Ep 134: The Most Significant Cases Of 2020 – Law Pod UK

Posted January 12th, 2021 in news, podcasts by sally

‘In Episode 134, Emma-Louise Fenelon speaks to Jon Metzer and Michael Spencer about the most significant cases of a most bewildering year.’

Full Story

Law Pod UK, 11th January 2021

Source: audioboom.com

Ep 133: Is our Brexit trade deal with the EU a “Canada minus”? – Law Pod UK

Posted January 6th, 2021 in brexit, EC law, news, podcasts by sally

‘The UK parliament has now passed Boris Johnson’s trade and cooperation agreement with the European Union. Professor Barnard considers it a thin deal – as many predicted – but it has certainly delivered on sovereignty. There is no mention in the text of the European Court of Justice or EU Law. Hear more about the extent to which Britain has “taken back control” in this concise summary.’

Full Story

Law Pod UK, 5th January 2021

Source: audioboom.com

Ashbolt v HMRC [2020] STC 1813 – CrimeCast.Law

Posted December 3rd, 2020 in HM Revenue & Customs, income tax, loans, news, podcasts, search & seizure, tax avoidance by tracey

‘The case arose from the response of certain taxpayers and their professional advisers to the Treasury’s introduction of the so called ‘loan charge’ under the Finance Act (No 2) 2017, which was intended to enable HM Revenue and Customs to put an end to what had become a widespread practice of avoiding income tax by characterising payments as loans rather than income. HMRC commenced a criminal investigation into the conduct of a number of subscribers to a particular tax avoidance scheme and, in the course of that investigation, they obtained and executed search warrants relating to both residential and business premises. The question arose whether the first set of access conditions in paragraph 2 to Scheduled 1 of PACE, and whether the further condition in paragraph 14(d) of that schedule had been satisfied. It prompted the Divisional Court to issue a stern warning about the need for scrupulous care in presenting such an application and the court also gave guidance on how, in practical terms, the judge to whom the application is made should be assisted in focusing on the key issues which he or she needs to resolve …’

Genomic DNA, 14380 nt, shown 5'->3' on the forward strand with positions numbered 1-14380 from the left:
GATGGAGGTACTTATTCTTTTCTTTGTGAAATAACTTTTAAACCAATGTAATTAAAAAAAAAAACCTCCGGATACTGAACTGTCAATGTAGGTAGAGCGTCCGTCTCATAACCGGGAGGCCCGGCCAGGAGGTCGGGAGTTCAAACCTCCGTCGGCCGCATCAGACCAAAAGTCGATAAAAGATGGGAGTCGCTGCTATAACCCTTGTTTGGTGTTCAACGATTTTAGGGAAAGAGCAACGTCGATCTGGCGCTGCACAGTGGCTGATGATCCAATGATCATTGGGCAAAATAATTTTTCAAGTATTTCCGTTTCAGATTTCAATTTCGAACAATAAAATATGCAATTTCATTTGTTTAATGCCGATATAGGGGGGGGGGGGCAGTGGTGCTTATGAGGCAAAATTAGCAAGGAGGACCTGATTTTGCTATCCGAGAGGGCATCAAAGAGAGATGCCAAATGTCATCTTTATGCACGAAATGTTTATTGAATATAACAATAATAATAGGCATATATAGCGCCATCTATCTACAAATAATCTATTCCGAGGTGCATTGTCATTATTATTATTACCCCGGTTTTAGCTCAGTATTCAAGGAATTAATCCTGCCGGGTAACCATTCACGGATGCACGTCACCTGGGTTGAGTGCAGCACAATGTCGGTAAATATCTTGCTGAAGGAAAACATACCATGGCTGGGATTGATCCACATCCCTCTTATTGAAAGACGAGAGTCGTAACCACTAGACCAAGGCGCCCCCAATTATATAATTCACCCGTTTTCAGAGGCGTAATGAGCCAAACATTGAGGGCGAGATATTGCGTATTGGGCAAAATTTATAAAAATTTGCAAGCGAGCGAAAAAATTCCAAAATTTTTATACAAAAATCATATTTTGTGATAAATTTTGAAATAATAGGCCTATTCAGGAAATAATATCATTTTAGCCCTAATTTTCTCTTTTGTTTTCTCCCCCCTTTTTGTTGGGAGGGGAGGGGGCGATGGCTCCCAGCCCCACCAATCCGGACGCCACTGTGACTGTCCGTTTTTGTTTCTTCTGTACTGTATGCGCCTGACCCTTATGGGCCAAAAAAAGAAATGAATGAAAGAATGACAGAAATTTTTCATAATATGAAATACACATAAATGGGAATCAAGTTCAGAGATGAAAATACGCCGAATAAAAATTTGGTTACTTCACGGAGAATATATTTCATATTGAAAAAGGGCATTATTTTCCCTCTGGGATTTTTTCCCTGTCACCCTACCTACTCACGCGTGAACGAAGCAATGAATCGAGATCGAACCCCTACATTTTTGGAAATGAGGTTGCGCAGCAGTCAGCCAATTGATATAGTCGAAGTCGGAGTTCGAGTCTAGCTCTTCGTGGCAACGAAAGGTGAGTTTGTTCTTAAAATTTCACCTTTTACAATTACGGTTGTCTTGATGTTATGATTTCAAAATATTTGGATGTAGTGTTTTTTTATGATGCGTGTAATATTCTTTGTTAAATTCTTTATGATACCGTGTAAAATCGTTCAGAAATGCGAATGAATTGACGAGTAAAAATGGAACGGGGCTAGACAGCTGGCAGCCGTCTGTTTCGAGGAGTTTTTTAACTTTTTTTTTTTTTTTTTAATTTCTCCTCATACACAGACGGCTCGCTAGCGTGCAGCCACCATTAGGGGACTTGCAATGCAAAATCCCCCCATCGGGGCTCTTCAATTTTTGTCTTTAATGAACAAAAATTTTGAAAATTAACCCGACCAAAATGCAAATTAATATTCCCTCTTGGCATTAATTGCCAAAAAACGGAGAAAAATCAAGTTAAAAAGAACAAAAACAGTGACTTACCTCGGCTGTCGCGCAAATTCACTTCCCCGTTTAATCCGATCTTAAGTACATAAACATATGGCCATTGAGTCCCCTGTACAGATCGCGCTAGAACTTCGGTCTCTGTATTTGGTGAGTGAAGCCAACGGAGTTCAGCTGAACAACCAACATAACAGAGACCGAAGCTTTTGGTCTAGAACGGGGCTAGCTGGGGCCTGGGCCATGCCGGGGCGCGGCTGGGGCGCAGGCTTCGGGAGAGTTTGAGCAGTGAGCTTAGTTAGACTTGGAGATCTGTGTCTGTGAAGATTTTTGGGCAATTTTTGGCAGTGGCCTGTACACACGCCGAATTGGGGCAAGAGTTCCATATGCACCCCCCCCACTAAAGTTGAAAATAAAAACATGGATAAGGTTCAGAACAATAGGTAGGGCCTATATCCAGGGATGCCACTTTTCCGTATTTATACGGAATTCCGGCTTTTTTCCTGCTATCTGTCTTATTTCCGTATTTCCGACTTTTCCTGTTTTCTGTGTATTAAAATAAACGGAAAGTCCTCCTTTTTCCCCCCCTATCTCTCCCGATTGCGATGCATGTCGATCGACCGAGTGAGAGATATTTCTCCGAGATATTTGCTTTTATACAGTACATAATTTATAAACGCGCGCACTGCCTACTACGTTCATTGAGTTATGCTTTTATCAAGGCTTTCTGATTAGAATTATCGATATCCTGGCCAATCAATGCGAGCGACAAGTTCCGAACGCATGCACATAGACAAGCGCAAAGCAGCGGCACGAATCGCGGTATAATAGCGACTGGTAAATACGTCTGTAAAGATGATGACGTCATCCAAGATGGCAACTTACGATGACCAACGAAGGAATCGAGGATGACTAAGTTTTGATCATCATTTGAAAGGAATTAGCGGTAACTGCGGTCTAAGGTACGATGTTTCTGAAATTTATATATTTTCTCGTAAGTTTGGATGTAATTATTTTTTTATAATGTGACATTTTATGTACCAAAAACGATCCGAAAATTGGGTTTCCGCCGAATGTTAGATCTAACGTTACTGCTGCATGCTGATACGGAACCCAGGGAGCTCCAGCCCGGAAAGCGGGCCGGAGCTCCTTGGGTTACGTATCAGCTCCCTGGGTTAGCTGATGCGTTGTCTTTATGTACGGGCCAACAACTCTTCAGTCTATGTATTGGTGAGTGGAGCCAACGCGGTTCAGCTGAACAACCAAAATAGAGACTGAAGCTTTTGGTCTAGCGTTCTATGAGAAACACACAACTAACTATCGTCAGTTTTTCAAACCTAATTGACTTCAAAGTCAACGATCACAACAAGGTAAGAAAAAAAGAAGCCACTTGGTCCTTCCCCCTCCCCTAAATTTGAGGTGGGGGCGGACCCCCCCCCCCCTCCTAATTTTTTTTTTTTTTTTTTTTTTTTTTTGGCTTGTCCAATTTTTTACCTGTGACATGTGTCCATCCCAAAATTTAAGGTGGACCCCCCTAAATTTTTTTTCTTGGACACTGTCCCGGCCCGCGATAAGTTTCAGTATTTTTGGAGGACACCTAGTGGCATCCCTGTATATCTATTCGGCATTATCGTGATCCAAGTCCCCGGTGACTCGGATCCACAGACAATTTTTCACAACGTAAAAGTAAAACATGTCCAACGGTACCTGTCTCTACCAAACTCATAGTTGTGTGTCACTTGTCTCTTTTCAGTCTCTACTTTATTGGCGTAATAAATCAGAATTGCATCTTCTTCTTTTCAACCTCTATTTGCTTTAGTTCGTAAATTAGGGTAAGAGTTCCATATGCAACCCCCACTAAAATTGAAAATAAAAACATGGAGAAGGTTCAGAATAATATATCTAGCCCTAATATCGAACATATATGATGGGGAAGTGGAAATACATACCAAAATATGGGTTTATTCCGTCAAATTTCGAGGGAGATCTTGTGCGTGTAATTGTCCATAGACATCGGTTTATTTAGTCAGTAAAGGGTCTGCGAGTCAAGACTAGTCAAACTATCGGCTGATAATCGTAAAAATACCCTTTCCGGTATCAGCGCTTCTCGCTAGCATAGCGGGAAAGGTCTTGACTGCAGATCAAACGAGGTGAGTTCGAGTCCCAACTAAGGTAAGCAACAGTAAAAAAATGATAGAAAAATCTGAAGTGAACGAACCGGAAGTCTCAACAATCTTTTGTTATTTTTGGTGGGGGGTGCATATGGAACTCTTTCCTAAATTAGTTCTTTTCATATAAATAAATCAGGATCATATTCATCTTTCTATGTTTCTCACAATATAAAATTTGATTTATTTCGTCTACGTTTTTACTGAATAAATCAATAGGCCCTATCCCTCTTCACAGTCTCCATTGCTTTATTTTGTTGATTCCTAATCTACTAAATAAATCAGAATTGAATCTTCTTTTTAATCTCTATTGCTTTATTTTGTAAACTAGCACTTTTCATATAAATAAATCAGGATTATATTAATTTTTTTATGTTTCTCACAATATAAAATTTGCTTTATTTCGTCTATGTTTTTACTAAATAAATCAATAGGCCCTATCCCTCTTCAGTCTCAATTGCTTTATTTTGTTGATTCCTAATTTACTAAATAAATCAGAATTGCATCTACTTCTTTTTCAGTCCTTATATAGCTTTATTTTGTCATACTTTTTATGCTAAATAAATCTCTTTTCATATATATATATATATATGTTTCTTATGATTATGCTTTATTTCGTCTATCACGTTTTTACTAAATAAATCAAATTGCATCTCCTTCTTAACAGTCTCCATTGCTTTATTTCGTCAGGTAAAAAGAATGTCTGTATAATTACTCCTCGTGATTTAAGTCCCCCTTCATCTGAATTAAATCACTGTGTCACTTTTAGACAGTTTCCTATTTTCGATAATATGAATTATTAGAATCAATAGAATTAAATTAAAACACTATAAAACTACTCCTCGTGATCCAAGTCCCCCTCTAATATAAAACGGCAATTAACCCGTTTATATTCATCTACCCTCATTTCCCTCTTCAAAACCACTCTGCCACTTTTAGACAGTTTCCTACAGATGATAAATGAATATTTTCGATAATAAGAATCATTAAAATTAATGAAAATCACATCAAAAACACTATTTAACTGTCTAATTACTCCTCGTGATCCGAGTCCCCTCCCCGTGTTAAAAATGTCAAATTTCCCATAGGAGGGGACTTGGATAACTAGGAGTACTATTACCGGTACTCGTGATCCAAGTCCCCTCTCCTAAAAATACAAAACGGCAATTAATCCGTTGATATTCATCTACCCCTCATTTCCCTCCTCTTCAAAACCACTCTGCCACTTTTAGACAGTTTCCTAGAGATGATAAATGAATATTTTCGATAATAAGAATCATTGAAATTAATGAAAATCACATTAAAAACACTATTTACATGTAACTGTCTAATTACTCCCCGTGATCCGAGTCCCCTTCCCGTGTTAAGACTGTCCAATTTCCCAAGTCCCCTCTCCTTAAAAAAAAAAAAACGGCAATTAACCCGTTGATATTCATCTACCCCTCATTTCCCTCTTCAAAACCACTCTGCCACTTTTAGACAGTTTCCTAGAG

Full Story

CrimeCast.Law, 30th November 2020

Source: crimecast.law

R (RD) v Justice Secretary [2020] EWCA Civ 1346 – CrimeCast.Law

‘This was the second of a pair of recent cases which suggest that police officers and those who aspire to be police officers are held to a higher standard than the general public whom the police are sworn to protect. I discussed yesterday R v Luckett (Michael David) [2020] EWCA Crim 565, which illustrated the approach taken by the Criminal Division of the Court of Appeal to the sentencing of offences of misconduct in a public office by serving police officers. The case of R (RD) v Justice Secretary addresses the rigorous disclosure requirements imposed on those who apply to become police constables or police cadets. It prompted the Civil Division of the Court of Appeal to consider the application of Article 8(2) of the European Convention on Human Rights to candidates for the police service – specifically whether the current regime for the rehabilitation of offenders and for the disclosure of convictions, cautions and reprimands is in accordance with law and necessary in a democratic society …’

Full Story

CrimeCast.Law, 30th November 2020

Source: crimecast.law

131: Deputyship Orders in the Court of Protection – Amelia Walker – Law Pod UK

Posted December 1st, 2020 in costs, Court of Protection, news, podcasts, third parties by sally

‘Earlier this year Hilder J considered the question of whether a deputy can recover their costs from the protected person’s assets when they have instructed a legal firm with which they are associated. Amelia Walker discusses this judgment, which also outlines the limits of a deputy’s authority, with Rosalind English.’

Full Story

Law Pod UK, 30th November 2020

Source: audioboom.com

R v Luckett (Michael David) [2020] EWCA Crim 565 – CrimeCast.Law